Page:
Friday, December 26, 2008

The Lot

Len Klein
Memory Sketch #17
Friday, June 29, 2001

Between 180 Chester Street, where I lived, and the corner building, in which Irwin and Leo Goodman lived, was an empty lot. To us kids it was a fascinating and mysterious section of ground that fairly pleaded with us to enter upon it and scrounge the area. The lot always seemed to hold great promise for unusual discovery: perhaps hidden beneath the tangle of plant life, just under the ground, were Indian arrowheads, or musket balls, or something prehistoric even. What we actually found were some old keys, a marble or two, and some spent rifle shell casings. Oh yes, I found several Chinese coins with a square hole in the center of each one. The word was that the Chinese carried those coins on a length of reed, or perhaps a string, which they kept in a pouch hidden beneath a shirt or tied to the rope belt they wore. But why were the holes square? I never found out.

The lot contained some regular residents that we used to play with. They were a family group of cats and kittens, cute and playful, and full of life. We became very concerned with their well being, especially whether they had enough food and adequate shelter. Whenever we brought them food they always seemed hungry; I used to go to the butcher shop across Sutter Avenue and get some of the meats that customers would not buy. At that time people were already buying beef liver to eat, whereas a few years before it had been given away free as pet food. I was able to get some milts, which was the pancreas, and some Hertz, heart meat, to feed to the cats. Hertz and milts, not too long afterward became saleable, so I could no longer get them free. That left our food contribution at only milk, which we used to buy.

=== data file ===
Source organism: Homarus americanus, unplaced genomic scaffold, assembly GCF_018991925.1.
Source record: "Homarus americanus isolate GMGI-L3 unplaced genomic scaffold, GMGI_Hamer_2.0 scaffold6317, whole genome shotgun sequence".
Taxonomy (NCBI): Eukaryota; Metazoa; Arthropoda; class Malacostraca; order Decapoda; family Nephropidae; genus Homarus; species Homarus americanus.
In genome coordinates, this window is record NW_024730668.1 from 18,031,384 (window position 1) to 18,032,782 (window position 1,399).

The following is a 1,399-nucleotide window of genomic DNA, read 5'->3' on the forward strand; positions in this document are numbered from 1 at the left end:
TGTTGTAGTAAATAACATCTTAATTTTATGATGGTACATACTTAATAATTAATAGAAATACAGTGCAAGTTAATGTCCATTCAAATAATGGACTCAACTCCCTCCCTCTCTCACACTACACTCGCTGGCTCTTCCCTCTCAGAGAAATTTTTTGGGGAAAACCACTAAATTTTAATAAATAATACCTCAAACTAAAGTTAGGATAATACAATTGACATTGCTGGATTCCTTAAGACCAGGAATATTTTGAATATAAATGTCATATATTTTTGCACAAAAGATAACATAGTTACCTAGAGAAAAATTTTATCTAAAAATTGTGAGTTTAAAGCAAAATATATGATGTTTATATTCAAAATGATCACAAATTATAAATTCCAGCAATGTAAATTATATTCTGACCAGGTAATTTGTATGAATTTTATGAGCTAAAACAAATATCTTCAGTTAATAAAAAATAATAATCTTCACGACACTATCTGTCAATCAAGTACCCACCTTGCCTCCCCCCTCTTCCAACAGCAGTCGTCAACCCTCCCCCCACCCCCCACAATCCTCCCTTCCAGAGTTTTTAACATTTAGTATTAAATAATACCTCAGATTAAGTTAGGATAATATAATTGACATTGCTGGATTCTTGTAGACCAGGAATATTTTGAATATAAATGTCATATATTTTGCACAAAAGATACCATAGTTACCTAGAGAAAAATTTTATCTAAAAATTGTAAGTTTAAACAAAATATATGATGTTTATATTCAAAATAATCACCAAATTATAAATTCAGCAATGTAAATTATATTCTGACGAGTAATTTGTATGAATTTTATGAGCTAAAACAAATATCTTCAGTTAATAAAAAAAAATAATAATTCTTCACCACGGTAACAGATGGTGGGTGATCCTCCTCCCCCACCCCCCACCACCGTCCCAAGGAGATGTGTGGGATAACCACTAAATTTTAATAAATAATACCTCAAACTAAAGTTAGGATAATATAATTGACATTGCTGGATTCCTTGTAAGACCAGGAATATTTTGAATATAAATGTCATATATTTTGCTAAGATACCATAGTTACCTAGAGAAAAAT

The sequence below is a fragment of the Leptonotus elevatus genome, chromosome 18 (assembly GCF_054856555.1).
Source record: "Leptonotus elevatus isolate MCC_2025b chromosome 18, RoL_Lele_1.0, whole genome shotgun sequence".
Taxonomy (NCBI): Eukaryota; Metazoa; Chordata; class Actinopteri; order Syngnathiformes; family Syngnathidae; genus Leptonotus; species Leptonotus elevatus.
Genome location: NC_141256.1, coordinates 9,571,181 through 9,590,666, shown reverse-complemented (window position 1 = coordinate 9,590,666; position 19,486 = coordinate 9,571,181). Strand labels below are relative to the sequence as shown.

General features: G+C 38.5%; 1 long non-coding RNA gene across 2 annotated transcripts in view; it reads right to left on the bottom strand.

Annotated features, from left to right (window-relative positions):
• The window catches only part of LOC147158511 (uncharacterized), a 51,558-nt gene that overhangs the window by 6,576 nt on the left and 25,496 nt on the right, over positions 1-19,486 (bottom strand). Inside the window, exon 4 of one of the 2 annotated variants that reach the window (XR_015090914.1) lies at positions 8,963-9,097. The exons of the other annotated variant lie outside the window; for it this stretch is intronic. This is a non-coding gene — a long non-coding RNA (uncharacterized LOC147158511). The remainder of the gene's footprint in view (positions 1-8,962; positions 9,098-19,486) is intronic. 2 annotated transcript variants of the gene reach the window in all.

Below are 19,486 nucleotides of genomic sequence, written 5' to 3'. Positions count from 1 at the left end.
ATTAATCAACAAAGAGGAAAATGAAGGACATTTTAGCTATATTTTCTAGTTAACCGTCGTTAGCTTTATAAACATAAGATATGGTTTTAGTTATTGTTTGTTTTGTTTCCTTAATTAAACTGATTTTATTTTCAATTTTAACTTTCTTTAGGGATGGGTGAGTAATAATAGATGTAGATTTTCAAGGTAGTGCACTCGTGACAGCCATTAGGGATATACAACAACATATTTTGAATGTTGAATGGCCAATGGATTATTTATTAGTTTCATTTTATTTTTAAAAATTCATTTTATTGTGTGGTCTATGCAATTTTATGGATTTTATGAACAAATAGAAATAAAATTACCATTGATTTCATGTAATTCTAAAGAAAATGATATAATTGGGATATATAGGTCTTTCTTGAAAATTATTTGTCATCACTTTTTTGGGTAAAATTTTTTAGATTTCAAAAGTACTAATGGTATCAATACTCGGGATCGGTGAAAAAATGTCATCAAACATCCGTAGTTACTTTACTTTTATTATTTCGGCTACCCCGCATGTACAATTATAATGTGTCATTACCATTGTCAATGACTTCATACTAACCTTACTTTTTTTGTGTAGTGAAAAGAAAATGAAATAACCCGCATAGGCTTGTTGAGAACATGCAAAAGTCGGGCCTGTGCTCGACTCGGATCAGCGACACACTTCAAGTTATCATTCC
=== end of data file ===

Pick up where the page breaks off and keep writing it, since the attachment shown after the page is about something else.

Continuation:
It seemed to us that the cats needed to have a protection against the rain, a sort of rain-house, so that they wouldn’t get wet in bad weather. We set about collecting materials to build a rain shelter. Buzzy and I scrounged up several milk boxes, which were the heavy duty, wood and metal cases used to prevent breakage of milk bottles during delivery to grocery stores. We placed the boxes in a rectangular pattern, with the openings toward the inside area, and entrances to the inside between the boxes. We covered them with a rectangular metal store sign that someone had tossed over the fence, instead of taking it to the dump. Once we had the roof over the milk crates, it appeared to be a proper home for our little friends, and we called it the Cat House.

Everyone we told about our Cat House laughed at us, and our eleven year old minds figured that they knew something about cat behavior that we did not. Perhaps they never believed that the pussies of the yard would actually make use of the Cat House. Well, that actually turned out to be the case. The cats, neither big nor small, would inhabit our lovingly constructed Cat House, even when we placed bowls of milk on the inside. Now, we had always heard that one could attract lots of pussy with a bowl of milk, but that time it just didn’t work. The Cat House was a flop.